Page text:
Posted on December 11, 2017
Have you ever wondered why books always contain similar roles? They often have a hero character who saves the day, or the outlaw who fights against the status quo. These characteristics are used because they are instantly familiar to us; they are part of a ‘collective understanding’ that we share. And guess what, they are used in financial branding too; being automatically understood to communicate what you and your service/product are all about.
In my previous blog, Successful financial branding begins with company pillars, we addressed the importance of brand pillars and their creation. To recap, brand pillars are the foundation in which a brand is built on – characteristic traits that inform not only a company’s visual identity, but also their communication approach.
In this blog, we discuss how to transform your brand pillars into archetypes, which will later be used to inform your brand’s visual identity and tone of voice.
What are archetypes?
Humans are drawn to different characteristics because we either admire or relate to them – and brands are no different. Archetypes convey a meaning that makes customers strongly relate to a product or service.
There are 12 brand archetypes, each communicating its own characteristic and objective.
“Archetypes are the heartbeat of a brand because they convey a meaning that makes customers relate to a product as if it actually were alive in some way…”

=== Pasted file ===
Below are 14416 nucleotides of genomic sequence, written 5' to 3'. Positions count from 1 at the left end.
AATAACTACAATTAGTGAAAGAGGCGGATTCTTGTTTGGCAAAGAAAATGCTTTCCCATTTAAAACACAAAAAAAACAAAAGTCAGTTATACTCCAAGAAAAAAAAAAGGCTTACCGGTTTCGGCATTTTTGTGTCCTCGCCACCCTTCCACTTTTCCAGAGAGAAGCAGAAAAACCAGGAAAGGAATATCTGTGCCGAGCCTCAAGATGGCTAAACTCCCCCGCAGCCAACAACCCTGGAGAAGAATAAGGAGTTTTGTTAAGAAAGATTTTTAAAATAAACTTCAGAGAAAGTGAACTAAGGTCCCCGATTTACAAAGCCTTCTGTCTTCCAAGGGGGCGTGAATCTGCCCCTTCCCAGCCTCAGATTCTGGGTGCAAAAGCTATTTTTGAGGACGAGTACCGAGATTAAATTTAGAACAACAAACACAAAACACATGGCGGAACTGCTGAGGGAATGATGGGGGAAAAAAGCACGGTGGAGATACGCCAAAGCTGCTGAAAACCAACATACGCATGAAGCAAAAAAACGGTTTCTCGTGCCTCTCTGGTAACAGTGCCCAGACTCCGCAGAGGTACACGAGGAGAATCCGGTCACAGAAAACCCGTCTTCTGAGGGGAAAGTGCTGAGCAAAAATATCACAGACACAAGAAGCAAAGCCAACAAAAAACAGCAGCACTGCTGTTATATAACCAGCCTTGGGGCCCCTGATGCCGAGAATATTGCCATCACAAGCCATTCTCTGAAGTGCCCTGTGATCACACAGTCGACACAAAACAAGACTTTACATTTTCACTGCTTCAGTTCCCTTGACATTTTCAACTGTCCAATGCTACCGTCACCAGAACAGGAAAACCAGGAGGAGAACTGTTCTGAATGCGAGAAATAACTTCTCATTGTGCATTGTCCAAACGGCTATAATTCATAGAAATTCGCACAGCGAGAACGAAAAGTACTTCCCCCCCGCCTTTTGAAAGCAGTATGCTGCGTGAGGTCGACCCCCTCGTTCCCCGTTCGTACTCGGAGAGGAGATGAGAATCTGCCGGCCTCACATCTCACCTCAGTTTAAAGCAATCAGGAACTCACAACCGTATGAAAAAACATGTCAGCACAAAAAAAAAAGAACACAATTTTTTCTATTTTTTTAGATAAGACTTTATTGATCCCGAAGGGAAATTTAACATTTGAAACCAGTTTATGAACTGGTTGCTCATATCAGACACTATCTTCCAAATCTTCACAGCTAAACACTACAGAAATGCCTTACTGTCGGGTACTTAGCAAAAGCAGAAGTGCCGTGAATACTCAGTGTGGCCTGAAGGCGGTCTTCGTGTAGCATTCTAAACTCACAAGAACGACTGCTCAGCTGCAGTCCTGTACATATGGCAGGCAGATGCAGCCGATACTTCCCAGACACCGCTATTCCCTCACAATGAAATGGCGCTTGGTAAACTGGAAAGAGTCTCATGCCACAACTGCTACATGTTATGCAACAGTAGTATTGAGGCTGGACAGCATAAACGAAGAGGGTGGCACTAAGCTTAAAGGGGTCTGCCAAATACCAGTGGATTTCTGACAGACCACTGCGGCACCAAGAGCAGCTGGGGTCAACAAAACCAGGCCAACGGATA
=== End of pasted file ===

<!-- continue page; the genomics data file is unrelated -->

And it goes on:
(The Hero and the Outlaw: Building Extraordinary Brands through the Power of Archetypes)
Aligning your brand pillars with corresponding archetypes
Gather your company’s pillars, placing them next to the 12 brand archetypes and their definitions. And one by one ask: does this align? Is this us? Your brand can be made up of more than one archetype – as you will probably have more than one pillar, but we recommend that you hierarch these in accordance to importance to produce a dominate trait.
To illustrate this, let’s use the brand Lloyds Bank as an example. Positioning themselves as committed and client focused, Lloyd’s brand pillars are built on the ethos of loyalty, strength, intimacy and helper. Aligning these to the archetype wheel will inform you that the pillars fall into the category of Hero – a character that will stand by use side continuously; empower you through their strength and support. This is evidently seen in the band’s commercial, For Your Next Step.
When considering your brand archetypes, always keep in mind the context of the financial market. For instance, not many financial companies display the characteristic of Jester – this is due to the serious nature of the industry. However, this does not mean that your brand cannot be playful, as this trait can be considered a lower hierarchy archetype.
In my next blog I will discuss how to draw on these archetypes when developing TOV guidelines for your company.